Nextgen Distribution will double its Kiwi headcount in the coming months, with the distributor expecting to also double revenue and bulk up its vendor portfolio on the back of ‘significant growth’ across its current range.
Simon Probert, Nextgen Distribution sales director, says the company, is growing strongly, despite being less than two years old.
“We’re in a very fortunate position at the moment. Either our vendor’s market share is growing significantly or our share of that market is growing significantly.”
While Probert declined to disclose revenue, he says in less than two years, the company’s revenue has equalled that of New Zealand managing director Terry Dunn’s earlier business VAD in its seventh year. Dunn ultimately sold VAD to Ingram Micro.
“It’s steep and increasing,” Probert says of the company’s revenue growth. “About February/March last year it really took off and it hasn’t slowed down.
“I would expect our revenue to double each year for the next few years.”
He says Nextgen is about to add two new staff to its current headcount of four, with a further two expected to be added early next year.
The company has a two-pronged distribution business, with well established Oracle forming just over half of the company’s revenue, while eight new high growth vendors, including Nimble, Violin Memory and Venafi, make up the remainder of the business.
While the year ahead looks exciting for Nextgen, Probert says it’s also exciting times for vendor channel programmes, with vendors ramping up their channel programmes and throwing more support behind the New Zealand channel.
“There’s so much good stuff coming in the next year – technology, market offerings, financial offerings.
“Every single vendor we’re working with is improving their channel programme significantly.
“Despite all the alleged turmoil in the industry, I don’t see anyone we’re working with backing away from the channel and its support. No one is saying they can do it without channel or with less channel.
“Oracle is getting more channel-centric as are the other guys. There are better and better and better incentives for getting involved – better access to training, better access to material,” Probert says.
“The Oracle business is very involved, it’s very different to what we do on my side, which is Commvault, Nimble, Violin Memory, Arista Networking, Solarwinds, Supermicro and Venafi.
“Oracle is very well established, it has an enormous customer base and an enormous depth of relationship with customers and partners.
“We are just assisting that eco-system to work a little better. Whereas in the other end, they’re all high-growth companies, they’re all about customer acquisition, improving routes to market.”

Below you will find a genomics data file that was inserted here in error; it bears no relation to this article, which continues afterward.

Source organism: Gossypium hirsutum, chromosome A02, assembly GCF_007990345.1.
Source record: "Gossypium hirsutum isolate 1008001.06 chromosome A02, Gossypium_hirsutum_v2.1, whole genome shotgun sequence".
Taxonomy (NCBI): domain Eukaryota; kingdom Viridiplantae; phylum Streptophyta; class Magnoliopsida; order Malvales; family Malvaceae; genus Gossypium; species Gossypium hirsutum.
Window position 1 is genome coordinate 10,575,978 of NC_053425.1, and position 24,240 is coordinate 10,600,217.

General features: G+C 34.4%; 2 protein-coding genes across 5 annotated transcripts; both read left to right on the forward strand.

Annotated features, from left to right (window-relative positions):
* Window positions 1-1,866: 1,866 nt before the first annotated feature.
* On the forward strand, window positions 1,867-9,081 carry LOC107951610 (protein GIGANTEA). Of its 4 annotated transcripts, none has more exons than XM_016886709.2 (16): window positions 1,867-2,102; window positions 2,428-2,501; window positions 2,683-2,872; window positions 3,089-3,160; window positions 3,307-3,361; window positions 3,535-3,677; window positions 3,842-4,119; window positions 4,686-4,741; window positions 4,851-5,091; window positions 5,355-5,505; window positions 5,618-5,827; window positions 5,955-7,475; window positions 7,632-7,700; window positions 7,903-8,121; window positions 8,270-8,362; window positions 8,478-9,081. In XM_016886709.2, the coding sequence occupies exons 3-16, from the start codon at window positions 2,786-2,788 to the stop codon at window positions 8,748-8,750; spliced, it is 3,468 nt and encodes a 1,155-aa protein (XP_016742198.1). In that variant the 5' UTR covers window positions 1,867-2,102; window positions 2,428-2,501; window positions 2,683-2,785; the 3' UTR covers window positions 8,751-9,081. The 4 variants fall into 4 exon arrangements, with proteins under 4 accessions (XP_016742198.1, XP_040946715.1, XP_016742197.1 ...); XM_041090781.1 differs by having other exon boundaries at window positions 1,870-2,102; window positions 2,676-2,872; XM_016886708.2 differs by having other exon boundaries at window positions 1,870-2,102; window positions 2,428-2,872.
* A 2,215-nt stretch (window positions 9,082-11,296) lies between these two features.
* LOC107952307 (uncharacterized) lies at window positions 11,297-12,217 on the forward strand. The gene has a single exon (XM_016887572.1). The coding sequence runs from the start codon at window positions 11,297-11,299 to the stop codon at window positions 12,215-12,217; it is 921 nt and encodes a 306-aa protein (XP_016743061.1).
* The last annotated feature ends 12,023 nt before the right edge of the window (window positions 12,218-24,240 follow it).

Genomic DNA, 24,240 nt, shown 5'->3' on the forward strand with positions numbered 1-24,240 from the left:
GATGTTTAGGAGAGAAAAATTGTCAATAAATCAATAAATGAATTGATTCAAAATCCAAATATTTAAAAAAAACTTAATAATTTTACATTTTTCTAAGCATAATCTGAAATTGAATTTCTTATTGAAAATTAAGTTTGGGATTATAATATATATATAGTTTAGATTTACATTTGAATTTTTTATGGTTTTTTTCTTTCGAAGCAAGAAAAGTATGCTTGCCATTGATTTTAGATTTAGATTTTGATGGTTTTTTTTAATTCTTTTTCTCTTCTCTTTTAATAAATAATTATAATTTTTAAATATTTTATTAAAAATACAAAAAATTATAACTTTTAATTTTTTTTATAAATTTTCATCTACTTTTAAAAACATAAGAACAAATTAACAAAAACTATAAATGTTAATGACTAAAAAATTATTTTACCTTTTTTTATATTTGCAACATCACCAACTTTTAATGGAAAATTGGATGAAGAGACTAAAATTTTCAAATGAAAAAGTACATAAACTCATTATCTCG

Probert says the distributor will look to add to its vendor portfolio this year, though he doesn’t have a set target for new vendor numbers.
“We are absolutely talking to some well-established vendors about how we can help them service and grow their business, but we are also talking with, and aren’t scared to engage with vendors who are new to market, perhaps aren’t at the stage to put a person here or have just one.”
Probert says the company is keen to ramp up its software offerings, noting ‘software is where the game is going to be’.
The company has two licensing optimisation centres, one for Oracle and one for CommVault, and the success of those initiatives have encouraged the company to strengthen its software side.
“Like every distributor you start doing a lot of hardware, servers and storage and slow migrate more into the middleware and database software space.”
“What we can do with partners is say, if you add some tin to this, some middleware, it changes your footprint inside that project and the value you can offer your customers.”
Nextgen’s cloud platform, Connect, is currently being revamped to provide more flexibility for resellers.
The platform was launched ‘to a small degree’ last year, but Probert says the revamp will make the platform easier to integrate with, enabling flexibility of engagement models to allow hybrid and different go to market models.
“There’s no doubt that customers will move to a more subscription based approach to their IT environment.
“It doesn’t mean they’ll adopt 100% cloud and there will be no IT done in New Zealand. The most likely operating model for the vast majority of the market will be hybrid.”
Probert says the company has already transacted ‘significant’ volumes of Oracle cloud already and will be ‘making some plays’ in cloud throughout the year.
“Cloud means the channel changes its role a little bit, absolutely. And maybe we need to offer some different services, which is what Connect is all about, but what you don’t want in IT is no change.
“When there’s not change, there’s no opportunity.
“Businesses in New Zealand are growing and relying on technology in whatever form they consume it, more and more, which means there will be opportunity for channel partners to increase their business and help customers achieve their goals.
“And that’s what IT is really all about.”